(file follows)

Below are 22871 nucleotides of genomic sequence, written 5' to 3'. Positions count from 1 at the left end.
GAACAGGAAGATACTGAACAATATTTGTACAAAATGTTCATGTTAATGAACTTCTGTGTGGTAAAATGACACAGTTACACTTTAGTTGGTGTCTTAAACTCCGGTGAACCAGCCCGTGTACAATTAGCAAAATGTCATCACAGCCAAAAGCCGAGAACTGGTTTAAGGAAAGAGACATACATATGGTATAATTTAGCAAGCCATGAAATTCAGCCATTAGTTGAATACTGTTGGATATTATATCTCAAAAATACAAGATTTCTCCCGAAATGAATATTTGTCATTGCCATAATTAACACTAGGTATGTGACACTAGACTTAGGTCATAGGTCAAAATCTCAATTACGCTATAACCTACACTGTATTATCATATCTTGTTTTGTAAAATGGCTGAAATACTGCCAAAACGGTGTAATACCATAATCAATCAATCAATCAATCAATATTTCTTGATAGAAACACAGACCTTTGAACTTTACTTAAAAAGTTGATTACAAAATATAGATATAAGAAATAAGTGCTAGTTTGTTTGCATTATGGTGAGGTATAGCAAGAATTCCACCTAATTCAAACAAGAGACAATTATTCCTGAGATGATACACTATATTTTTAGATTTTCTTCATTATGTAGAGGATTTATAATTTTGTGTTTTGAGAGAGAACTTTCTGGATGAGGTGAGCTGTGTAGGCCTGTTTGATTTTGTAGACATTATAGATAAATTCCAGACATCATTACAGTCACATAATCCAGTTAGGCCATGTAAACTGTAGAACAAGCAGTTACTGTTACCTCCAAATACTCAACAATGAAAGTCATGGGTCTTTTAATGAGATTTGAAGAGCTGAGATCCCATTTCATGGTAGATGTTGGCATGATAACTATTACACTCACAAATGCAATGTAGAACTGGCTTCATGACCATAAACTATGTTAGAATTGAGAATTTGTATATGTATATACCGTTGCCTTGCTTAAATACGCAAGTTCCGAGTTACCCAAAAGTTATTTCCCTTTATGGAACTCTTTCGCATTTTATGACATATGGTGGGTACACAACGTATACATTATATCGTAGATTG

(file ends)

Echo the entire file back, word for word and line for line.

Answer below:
Below are 22871 nucleotides of genomic sequence, written 5' to 3'. Positions count from 1 at the left end.
GAACAGGAAGATACTGAACAATATTTGTACAAAATGTTCATGTTAATGAACTTCTGTGTGGTAAAATGACACAGTTACACTTTAGTTGGTGTCTTAAACTCCGGTGAACCAGCCCGTGTACAATTAGCAAAATGTCATCACAGCCAAAAGCCGAGAACTGGTTTAAGGAAAGAGACATACATATGGTATAATTTAGCAAGCCATGAAATTCAGCCATTAGTTGAATACTGTTGGATATTATATCTCAAAAATACAAGATTTCTCCCGAAATGAATATTTGTCATTGCCATAATTAACACTAGGTATGTGACACTAGACTTAGGTCATAGGTCAAAATCTCAATTACGCTATAACCTACACTGTATTATCATATCTTGTTTTGTAAAATGGCTGAAATACTGCCAAAACGGTGTAATACCATAATCAATCAATCAATCAATCAATATTTCTTGATAGAAACACAGACCTTTGAACTTTACTTAAAAAGTTGATTACAAAATATAGATATAAGAAATAAGTGCTAGTTTGTTTGCATTATGGTGAGGTATAGCAAGAATTCCACCTAATTCAAACAAGAGACAATTATTCCTGAGATGATACACTATATTTTTAGATTTTCTTCATTATGTAGAGGATTTATAATTTTGTGTTTTGAGAGAGAACTTTCTGGATGAGGTGAGCTGTGTAGGCCTGTTTGATTTTGTAGACATTATAGATAAATTCCAGACATCATTACAGTCACATAATCCAGTTAGGCCATGTAAACTGTAGAACAAGCAGTTACTGTTACCTCCAAATACTCAACAATGAAAGTCATGGGTCTTTTAATGAGATTTGAAGAGCTGAGATCCCATTTCATGGTAGATGTTGGCATGATAACTATTACACTCACAAATGCAATGTAGAACTGGCTTCATGACCATAAACTATGTTAGAATTGAGAATTTGTATATGTATATACCGTTGCCTTGCTTAAATACGCAAGTTCCGAGTTACCCAAAAGTTATTTCCCTTTATGGAACTCTTTCGCATTTTATGACATATGGTGGGTACACAACGTATACATTATATCGTAGATTG